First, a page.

It is extremely rare to see a chimpanzee give birth in the wild; the event has been observed only a handful of times. So when researchers studying chimps in the Mahale Mountains of Tanzania witnessed a female giving birth among her troop in December of 2014, it was a moment of surprise and excitement. Things soured quickly, however: almost as soon as the newborn had entered the world, a male chimpanzee of the same group grabbed it and disappeared into the foliage.

An hour and a half later, the researchers found the male eating the baby. It took him less than an hour to finish it.

The male chimpanzee, known as Darwin, holding the newborn infant (approximately 40 minutes after delivery). Image: Nishie & Nakamura

This behaviour – stealing and cannibalising an infant immediately after birth – has never before been seen in chimps.

One of the reasons that chimpanzee births are so difficult to catch in the act is that chimp mothers have a habit of going on “maternity leave.” When a female is about ready to give birth, she will typically disappear from the rest of her group and return weeks or months later with her newborn clinging to her.


In their new study, in addition to recording this startling case of baby-snatching, Hitonaru Nishie and Michio Nakamura of Kyoto University also looked over three decades of attendance records of this Mahale Mountains chimp group, and found that while it's not uncommon for female chimps to occasionally  leave the group, the longest absences were generally taken for this “maternity leave.”

For a while, primatologists have wondered why chimps would leave their companions behind to give birth alone in the woods, and now it seems they might have a clearer answer.

“[We] suggest that it functions as a possible counterstrategy of mother chimpanzees against the risk of infanticide soon after delivery,” the researchers state. It may be that this mother was young and inexperienced, unaware of the dangers of having her baby in front of the 20 other members of her group. And indeed, for her next birth, she left for about a month.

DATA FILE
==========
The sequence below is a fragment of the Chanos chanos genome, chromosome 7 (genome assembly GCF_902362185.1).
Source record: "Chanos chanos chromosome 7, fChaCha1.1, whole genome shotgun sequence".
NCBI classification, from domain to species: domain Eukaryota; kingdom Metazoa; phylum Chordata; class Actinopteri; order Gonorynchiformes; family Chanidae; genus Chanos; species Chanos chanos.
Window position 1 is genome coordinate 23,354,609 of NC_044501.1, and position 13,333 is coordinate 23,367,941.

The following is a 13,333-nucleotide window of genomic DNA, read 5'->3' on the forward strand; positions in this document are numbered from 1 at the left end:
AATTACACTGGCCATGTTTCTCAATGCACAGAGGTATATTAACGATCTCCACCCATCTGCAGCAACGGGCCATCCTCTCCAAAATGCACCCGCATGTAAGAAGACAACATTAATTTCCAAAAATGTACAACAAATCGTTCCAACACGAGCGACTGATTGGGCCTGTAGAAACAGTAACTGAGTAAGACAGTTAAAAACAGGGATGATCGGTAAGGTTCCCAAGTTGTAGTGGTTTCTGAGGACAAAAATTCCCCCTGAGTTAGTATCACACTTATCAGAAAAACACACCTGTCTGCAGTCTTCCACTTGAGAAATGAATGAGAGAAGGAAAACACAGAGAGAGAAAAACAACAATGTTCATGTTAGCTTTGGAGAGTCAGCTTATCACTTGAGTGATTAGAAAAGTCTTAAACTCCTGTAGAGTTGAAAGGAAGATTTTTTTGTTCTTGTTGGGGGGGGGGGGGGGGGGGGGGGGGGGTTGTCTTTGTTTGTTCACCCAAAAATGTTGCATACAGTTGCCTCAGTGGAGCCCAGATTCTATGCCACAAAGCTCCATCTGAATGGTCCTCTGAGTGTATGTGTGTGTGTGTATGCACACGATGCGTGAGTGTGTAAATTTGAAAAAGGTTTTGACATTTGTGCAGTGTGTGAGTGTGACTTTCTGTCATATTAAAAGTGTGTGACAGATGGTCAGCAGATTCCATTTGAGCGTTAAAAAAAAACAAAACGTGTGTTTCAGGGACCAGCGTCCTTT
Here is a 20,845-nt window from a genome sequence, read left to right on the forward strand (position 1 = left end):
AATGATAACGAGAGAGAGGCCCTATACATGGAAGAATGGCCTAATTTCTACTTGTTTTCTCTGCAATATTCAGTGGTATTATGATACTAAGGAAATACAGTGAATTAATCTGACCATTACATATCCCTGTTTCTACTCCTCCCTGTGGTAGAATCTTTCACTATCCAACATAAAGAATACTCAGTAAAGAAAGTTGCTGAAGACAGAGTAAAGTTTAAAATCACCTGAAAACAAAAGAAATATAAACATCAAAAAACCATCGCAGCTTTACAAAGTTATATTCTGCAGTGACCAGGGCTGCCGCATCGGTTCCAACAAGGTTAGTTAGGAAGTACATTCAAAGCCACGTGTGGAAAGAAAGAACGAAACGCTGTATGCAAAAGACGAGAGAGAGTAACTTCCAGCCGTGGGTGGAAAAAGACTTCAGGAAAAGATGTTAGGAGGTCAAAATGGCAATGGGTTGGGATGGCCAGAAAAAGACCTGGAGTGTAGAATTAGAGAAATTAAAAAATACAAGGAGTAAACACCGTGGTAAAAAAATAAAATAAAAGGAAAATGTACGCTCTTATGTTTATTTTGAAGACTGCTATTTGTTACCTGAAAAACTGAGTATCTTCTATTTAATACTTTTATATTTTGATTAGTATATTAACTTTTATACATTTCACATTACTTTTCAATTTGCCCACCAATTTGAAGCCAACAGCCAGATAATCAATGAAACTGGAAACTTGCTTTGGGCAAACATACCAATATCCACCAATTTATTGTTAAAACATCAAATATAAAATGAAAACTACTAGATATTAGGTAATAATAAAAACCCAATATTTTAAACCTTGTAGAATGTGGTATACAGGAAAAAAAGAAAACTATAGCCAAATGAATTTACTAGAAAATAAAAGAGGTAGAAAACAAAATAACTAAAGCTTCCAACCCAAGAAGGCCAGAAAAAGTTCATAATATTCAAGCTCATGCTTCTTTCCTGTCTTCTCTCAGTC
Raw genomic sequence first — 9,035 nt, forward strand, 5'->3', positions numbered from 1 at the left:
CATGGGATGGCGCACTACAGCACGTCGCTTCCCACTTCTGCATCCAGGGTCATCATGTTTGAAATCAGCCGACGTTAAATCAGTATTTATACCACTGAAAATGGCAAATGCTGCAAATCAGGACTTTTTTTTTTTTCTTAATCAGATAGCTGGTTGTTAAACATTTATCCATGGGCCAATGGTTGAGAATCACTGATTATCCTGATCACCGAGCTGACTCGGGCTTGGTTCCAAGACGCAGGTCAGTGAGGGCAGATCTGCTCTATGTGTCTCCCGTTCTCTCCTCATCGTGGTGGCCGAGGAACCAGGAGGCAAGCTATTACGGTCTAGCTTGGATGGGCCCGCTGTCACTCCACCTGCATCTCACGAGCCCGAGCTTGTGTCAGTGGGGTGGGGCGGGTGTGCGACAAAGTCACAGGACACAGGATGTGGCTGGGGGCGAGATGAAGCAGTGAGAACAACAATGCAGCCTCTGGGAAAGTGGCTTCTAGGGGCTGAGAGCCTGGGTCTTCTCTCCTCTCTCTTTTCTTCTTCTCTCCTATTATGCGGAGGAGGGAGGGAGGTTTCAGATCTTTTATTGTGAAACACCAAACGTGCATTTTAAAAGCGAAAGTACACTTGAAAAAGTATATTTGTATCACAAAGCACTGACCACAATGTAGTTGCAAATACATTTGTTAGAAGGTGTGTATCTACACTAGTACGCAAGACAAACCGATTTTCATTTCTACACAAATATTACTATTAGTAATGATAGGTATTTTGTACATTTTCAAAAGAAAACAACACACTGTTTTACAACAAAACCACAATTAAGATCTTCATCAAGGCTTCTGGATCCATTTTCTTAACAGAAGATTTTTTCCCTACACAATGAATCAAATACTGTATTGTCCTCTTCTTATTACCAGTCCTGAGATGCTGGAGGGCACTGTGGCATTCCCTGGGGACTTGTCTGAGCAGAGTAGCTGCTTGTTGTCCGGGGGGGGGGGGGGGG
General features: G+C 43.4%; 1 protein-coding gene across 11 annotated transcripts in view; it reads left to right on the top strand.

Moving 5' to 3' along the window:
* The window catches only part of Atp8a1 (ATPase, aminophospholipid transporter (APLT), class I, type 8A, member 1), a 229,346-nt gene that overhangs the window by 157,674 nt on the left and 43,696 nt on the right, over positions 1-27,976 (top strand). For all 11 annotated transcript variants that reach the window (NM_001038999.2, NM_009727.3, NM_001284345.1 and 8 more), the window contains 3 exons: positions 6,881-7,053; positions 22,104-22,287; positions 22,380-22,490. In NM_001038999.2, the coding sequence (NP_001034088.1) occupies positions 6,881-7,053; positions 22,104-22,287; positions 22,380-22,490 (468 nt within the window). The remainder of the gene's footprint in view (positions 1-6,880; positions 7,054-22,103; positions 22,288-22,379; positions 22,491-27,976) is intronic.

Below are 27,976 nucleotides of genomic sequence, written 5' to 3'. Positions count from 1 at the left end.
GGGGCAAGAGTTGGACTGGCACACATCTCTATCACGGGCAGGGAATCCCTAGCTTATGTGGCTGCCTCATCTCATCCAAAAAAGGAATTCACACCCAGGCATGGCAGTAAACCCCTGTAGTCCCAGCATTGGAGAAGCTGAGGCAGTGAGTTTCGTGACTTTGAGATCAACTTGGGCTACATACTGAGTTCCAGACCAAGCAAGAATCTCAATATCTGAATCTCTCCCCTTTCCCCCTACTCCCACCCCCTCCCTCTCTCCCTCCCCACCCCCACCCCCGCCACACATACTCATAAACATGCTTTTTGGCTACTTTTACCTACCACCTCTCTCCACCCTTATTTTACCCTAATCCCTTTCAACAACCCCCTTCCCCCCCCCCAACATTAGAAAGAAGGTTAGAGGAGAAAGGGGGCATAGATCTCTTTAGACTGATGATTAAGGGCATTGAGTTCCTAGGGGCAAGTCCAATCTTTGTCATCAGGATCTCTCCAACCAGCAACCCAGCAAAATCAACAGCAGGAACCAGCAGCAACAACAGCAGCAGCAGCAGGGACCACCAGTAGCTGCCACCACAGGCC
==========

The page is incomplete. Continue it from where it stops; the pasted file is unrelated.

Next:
If it’s true that maternity leave exists to protect baby chimps from cannibals, it raises another macabre question: why is infanticide so common?

It’s not news that animals sometimes kill and eat babies of their own species, and even their own children. Young animals may occasionally offer a convenient source of food, and males of plenty of species – from apes to lions to dolphins – are known to kill the children of other males to remove competition and to bring the mothers back into oestrus so they can breed again. Other times, it may simply be the result of aggression.

To us humans, infanticide may seem like a gruesome and irrational act, and it can be easy to assume that there must be something wrong with baby-killing chimps. Such accusations were levied, for example, at the male chimp who killed a three-month-old of its same group in the Los Angeles Zoo in 2012, and also to the famous mother-daughter pair of Passion and Pom, observed in the wild by Jane Goodall as they worked together to kill at least three infants within their own troop.

But scientists have been studying chimps for years, and it seems infanticide is not at all uncommon. Many cases have been recorded across several chimpanzee groups, perpetuated not only by males, but also females, sometimes working alone and at other times cooperating on the grisly task. In some instances, these murders seem to be related to male competition or to female-to-male ratios within the group, but the reasoning is not always clear.

Footage from 2004 shows the aftermath of two different infanticides committed by the males of Uganda's Ngogo chimpanzee community. In the first clip a young adult male is seen cannibalising an infant, and in the second a late adolescent male holds and grooms a dead baby.

In fact, it has been suggested that this behaviour, so horrific from a human perspective, is common enough among chimpanzees to have affected their social evolution. Females with young tend to avoid the boundaries of territories, for example, where the babies may be at risk from patrolling males of neighbouring groups.

Chimpanzee “maternity leave” appears to be another behaviour that has come about as a result of widespread infanticide in the species. Humans and many other animals are often born surrounded by family and friends, but for chimpanzees, it seems mothers are better off giving birth in seclusion.


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